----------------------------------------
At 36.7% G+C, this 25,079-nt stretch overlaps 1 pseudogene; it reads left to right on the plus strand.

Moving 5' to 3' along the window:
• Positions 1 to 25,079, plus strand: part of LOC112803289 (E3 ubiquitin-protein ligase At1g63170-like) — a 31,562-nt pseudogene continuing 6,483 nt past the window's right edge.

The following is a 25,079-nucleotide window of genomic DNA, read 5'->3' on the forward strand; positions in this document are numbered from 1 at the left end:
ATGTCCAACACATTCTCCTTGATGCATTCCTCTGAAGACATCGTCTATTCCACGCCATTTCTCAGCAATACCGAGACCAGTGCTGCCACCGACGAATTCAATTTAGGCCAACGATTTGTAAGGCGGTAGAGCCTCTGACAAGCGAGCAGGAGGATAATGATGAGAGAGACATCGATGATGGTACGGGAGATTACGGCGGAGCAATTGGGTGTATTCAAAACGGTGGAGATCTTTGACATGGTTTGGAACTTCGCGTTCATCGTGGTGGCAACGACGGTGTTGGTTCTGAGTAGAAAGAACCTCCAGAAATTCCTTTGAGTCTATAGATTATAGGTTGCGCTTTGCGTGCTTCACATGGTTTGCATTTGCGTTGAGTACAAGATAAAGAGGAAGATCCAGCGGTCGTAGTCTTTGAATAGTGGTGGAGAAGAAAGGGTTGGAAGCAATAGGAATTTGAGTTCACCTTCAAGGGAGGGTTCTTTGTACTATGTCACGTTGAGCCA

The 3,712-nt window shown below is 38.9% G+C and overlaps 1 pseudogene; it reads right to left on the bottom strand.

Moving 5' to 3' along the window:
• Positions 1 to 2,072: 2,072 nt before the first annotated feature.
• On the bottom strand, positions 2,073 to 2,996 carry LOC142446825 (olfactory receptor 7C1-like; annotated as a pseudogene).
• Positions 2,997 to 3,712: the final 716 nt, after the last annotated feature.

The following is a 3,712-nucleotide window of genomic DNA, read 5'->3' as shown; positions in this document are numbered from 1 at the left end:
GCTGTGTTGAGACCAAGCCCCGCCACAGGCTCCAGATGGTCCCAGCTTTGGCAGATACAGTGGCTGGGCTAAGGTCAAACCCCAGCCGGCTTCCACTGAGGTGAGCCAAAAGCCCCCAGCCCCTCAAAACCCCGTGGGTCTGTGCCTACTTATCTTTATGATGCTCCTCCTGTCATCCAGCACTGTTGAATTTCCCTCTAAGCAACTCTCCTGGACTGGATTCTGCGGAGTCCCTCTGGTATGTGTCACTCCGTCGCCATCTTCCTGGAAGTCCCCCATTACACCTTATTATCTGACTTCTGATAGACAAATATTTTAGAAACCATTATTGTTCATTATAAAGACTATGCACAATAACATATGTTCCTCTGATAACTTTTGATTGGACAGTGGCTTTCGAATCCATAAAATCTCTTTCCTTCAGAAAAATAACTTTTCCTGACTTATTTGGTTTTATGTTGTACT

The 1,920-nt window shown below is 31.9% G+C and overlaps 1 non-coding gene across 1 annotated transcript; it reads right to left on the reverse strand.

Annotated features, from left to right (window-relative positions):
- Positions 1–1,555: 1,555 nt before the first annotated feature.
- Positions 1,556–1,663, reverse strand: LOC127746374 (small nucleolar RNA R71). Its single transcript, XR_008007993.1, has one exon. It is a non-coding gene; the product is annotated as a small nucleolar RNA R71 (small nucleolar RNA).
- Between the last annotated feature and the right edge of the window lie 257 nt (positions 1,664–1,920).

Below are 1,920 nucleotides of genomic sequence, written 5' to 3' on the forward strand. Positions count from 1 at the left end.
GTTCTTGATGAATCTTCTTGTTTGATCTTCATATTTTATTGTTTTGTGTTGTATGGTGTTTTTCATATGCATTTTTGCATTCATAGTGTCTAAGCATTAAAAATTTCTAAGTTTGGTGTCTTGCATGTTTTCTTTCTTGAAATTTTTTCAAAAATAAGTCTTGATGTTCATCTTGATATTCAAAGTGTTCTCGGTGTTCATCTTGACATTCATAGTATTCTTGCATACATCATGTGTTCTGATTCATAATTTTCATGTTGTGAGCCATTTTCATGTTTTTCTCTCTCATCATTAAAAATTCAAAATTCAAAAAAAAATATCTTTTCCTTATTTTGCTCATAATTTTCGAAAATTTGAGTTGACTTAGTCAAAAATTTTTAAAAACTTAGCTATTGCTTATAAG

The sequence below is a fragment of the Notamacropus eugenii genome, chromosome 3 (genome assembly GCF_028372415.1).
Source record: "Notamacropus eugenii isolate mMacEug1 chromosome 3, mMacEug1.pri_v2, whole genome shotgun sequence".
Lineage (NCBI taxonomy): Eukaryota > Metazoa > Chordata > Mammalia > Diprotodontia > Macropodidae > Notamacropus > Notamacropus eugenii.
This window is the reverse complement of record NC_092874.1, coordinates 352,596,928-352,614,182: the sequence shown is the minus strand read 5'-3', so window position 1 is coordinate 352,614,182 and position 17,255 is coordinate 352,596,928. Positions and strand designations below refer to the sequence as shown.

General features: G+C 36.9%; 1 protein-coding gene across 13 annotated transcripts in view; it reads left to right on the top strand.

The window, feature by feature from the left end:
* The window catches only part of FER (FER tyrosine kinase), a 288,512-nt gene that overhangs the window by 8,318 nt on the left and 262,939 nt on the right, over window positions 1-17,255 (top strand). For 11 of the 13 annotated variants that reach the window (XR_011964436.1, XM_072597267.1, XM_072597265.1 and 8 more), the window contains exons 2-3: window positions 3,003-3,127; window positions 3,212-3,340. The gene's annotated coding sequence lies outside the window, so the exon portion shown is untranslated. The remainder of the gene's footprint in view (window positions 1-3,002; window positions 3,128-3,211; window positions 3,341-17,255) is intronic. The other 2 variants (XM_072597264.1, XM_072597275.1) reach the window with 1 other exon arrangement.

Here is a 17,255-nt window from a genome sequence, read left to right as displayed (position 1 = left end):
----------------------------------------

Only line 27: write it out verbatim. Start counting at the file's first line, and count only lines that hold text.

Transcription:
Here is a 17,255-nt window from a genome sequence, read left to right as displayed (position 1 = left end):